A third source of systematic uncertainty comes from any factors that would cause deviations from Eq. 2; therefore, we investigated the dependence of k1a on D2 and O3 concentrations. Additional experiments were conducted in the same manner as the CO and N2 experiments, but varying [O3] (1 × 1014 to 4 × 1015 molecules cm–3) and [D2] (7 × 1016 to 1 × 1018 molecules cm–3). Under our experimental conditions and using a 50-μs camera integration window, we observed a weak dependence of k1a on [O3] (fig. S11) and no statistically significant variation with [D2] (fig. S10). The O3 dependence was measured at a CO concentration of 1.5 × 1017 molecules cm–3. From analysis of the early-time trans-DOCO rise as a function of [O3] and [D2], we determined that O3 and D2 contribute an additional 11 and 8% statistical uncertainty, respectively, to our total budget (table S4).

We found that CO is ~100% more effective as a collision partner than N2 in promoting the termolecular association of trans-DOCO. This result was missed in previous studies, which minimized the CO concentration (<4 × 1016 molecules cm–3) to avoid biasing a pseudo–first order kinetics measurement (12, 38). One might naïvely expect CO to be similar to N2 as a third body; the significant difference observed here could be due to (i) near-resonant energy transfer between CO and the CO mode in DOCO, (ii) a stronger interaction potential between CO and DOCO*, or (iii) an influence of more efficient CO on OD(v) quenching for which we have not correctly accounted.

In the low-pressure regime, our measurements of the association rate coefficient, k1a, can be compared to the pressure dependence of the overall rate of OD + CO, k1, measured in previous experiments in N2. Most of the pressure dependence of k1 comes from k1a, because k1b is expected to change only slightly in this range. The termolecular (linear) components of the reported k1 values from earlier studies by Paraskevopoulos et al. (14) and Golden et al. (11) fall within 1σ of our measured Embedded Image, which may suggest a k1a contribution to the previously reported k1. Apparent curvature in the pressure dependence observed elsewhere suggests that k1a may already be in the fall-off regime. To estimate the trans-DOCO branching yield {percent yield ≈ k1a/[k1a + k1(total pressure p = 0 torr)]}, we took the average value of k1 from Paraskevopoulos et al. (14), Golden et al. (11), and Westenberg et al. (39). Even at low total pressures (75 torr of N2), our results show that OD + CO produces a trans-DOCO yield of nearly 28 ± 11%.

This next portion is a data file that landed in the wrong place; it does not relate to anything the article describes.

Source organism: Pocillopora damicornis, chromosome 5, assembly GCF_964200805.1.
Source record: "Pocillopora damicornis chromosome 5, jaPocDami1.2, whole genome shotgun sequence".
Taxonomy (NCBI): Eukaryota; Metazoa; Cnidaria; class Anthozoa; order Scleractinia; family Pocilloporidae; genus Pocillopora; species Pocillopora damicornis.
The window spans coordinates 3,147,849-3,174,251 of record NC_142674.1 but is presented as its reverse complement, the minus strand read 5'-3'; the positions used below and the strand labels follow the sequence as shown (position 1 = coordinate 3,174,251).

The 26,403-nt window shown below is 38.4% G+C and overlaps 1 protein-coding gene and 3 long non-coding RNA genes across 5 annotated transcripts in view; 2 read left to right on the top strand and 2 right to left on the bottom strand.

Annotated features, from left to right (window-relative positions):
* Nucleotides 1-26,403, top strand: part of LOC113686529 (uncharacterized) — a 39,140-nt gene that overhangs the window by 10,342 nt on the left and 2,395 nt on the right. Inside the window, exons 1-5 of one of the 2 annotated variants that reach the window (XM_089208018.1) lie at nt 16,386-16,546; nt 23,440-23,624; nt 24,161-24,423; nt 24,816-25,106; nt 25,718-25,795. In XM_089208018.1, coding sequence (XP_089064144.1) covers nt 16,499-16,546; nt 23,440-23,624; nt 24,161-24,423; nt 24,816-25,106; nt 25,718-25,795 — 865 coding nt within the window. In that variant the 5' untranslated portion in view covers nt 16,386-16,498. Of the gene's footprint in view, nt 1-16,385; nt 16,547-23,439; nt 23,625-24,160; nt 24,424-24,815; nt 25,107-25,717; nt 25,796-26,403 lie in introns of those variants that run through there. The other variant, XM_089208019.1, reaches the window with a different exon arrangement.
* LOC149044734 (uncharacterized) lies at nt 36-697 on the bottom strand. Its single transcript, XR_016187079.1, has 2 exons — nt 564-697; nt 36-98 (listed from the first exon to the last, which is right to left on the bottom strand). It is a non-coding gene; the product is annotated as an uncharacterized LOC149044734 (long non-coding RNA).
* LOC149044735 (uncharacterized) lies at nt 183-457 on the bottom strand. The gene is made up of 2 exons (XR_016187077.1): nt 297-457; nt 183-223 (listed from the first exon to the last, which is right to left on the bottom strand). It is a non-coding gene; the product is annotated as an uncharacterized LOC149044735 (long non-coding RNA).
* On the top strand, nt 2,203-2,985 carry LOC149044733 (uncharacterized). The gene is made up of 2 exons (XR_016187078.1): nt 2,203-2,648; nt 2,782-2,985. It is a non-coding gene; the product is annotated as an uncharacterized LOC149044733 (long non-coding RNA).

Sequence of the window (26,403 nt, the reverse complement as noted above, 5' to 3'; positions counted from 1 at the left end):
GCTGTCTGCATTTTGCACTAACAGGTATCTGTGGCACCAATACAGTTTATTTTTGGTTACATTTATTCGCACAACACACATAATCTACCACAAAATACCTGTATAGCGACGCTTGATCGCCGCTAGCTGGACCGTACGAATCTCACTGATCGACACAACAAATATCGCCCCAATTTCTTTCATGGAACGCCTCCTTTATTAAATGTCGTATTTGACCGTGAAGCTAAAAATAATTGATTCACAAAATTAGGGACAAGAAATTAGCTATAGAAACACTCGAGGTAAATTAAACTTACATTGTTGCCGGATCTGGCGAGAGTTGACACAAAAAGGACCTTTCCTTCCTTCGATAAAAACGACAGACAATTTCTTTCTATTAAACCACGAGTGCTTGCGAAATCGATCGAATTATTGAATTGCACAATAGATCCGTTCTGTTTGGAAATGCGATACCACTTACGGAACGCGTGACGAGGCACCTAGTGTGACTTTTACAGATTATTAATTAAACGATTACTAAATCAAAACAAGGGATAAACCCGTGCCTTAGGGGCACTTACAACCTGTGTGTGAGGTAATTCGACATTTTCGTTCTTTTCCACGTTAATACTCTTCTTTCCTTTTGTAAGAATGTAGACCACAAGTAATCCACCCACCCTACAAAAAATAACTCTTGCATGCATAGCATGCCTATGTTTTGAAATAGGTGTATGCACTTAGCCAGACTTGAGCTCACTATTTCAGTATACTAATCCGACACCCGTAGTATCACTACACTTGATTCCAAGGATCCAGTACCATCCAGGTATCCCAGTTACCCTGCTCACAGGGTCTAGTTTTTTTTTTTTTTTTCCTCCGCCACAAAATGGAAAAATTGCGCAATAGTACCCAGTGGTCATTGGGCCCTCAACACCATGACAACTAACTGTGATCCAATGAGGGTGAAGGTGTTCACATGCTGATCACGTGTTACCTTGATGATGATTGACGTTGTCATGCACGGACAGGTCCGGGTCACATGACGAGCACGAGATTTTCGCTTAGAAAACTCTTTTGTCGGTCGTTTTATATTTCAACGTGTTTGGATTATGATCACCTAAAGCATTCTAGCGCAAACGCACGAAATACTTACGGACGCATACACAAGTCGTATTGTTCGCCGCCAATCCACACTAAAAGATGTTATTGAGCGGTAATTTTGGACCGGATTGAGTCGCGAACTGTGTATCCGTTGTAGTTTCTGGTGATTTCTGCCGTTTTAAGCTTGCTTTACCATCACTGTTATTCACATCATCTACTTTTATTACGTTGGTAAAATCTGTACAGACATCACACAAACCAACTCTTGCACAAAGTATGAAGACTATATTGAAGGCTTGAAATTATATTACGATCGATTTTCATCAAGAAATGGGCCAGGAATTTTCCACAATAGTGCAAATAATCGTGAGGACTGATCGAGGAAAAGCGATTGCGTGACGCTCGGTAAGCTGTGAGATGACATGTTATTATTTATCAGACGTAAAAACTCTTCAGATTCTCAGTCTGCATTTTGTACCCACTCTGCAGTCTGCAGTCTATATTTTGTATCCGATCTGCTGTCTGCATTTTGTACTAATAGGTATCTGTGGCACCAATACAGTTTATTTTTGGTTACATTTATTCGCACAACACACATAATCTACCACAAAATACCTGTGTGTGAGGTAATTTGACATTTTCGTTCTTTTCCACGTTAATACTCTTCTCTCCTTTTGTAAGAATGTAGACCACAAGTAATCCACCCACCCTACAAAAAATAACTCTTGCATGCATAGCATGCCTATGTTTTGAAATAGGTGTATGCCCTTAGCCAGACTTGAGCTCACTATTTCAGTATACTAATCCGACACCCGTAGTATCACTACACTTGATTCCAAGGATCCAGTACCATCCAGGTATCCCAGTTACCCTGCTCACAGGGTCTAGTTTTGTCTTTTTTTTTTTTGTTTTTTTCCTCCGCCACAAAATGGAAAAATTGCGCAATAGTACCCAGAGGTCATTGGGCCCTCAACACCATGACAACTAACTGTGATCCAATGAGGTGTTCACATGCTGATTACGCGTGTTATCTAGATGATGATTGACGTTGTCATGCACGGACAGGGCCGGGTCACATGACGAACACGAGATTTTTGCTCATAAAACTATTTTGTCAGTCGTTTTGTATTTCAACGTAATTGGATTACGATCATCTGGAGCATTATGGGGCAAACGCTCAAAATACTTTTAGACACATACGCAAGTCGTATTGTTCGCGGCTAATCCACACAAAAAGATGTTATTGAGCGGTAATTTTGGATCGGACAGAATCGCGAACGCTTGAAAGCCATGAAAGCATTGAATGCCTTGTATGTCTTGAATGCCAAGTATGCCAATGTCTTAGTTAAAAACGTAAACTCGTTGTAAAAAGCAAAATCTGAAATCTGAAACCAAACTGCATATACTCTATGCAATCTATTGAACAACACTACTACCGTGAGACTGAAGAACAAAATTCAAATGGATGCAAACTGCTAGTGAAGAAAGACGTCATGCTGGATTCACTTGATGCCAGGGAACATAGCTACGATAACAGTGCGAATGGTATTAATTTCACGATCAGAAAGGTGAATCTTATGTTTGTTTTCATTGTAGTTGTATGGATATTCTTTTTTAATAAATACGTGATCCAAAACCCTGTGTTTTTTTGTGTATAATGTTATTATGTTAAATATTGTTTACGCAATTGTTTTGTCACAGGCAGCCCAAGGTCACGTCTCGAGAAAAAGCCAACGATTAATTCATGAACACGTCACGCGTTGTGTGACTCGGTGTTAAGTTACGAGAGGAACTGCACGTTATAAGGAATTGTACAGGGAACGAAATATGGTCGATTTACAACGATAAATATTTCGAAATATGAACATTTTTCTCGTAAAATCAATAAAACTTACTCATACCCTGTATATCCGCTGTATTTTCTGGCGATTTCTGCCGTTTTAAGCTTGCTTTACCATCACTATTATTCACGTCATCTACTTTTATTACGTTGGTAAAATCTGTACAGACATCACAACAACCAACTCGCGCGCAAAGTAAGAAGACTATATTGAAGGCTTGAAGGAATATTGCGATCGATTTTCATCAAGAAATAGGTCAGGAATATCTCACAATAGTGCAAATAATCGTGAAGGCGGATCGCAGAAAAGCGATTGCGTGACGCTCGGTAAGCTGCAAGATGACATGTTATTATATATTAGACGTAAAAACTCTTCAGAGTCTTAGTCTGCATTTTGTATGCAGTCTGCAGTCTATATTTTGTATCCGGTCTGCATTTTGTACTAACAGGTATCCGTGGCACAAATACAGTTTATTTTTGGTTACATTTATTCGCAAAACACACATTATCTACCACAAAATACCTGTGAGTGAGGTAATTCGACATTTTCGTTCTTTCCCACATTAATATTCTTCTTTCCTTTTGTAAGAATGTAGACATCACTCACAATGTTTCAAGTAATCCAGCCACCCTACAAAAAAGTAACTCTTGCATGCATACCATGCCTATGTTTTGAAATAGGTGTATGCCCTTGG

Optical frequency comb spectroscopy allows broadband, time-resolved absorption detection of radicals with exceptional sensitivity and high spectral resolution. Our results demonstrate the capabilities of time-resolved cavity-enhanced direct frequency comb spectroscopy to elucidate chemical mechanisms through the quantitative detection of intermediates and primary products in real time. Our quantification of the termolecular dependence reveals additional factors that affect the product branching of the OH + CO reaction, which must be included in future atmospheric and combustion model predictions. For example, sensitivity analyses by Boxe et al. (40) have shown that, depending on the branching ratio, HOCO could contribute 25 to 70% of the total CO2 concentration in the Martian atmosphere. Our experiment can be readily extended to detect other primary products (DO2 or CO2), as well as to study the OH/HOCO system. Furthermore, dynamics and nonthermal processes such as chemical activation, energy transfer, and rovibrational state-specific kinetics can be studied. With the bandwidth of optical frequency comb sources spanning an octave or more, the potential of this approach has not yet been fully realized. The technologies of frequency comb sources, detection methods, and mirror coatings are developing rapidly and will allow for more expansive applications of this multiplexed technique to many other important chemistry problems.

Supplementary Materials

Materials and Methods

Figs. S1 to S13

Tables S1 to S4

References (4162)

References and Notes

Acknowledgments: Additional data supporting the conclusions are available in supplementary materials. We thank K. Sung of the NASA Jet Propulsion Laboratory (JPL) for providing a list of D2O mid-IR line positions and intensities measured by R. A. Toth of JPL. We acknowledge financial support from the Air Force Office of Scientific Research, the Defense Advanced Research Projects Agency (DARPA) Spectral Combs from UV to THz (SCOUT) program, the National Institute of Standards and Technology, NSF, and DARPA (grants FAA-9550-14-C-0030 and W31P4Q-16-C-0001). M.O. is supported by NSF grant CHE-1413712. T.Q.B. and B.S. are supported by the National Research Council Research Associate Fellowship, P.B.C. is supported by the NSF Graduate Research Fellowship Program, and O.H.H. is partially supported through a Humboldt Fellowship. P.H., D.F., and C.D. are employees of a startup company (Crystalline Mirror Solutions), cofounded by G.D.C. and M.A., and coinventors on a submitted patent focusing on the crystalline mirror technology applied in this Report.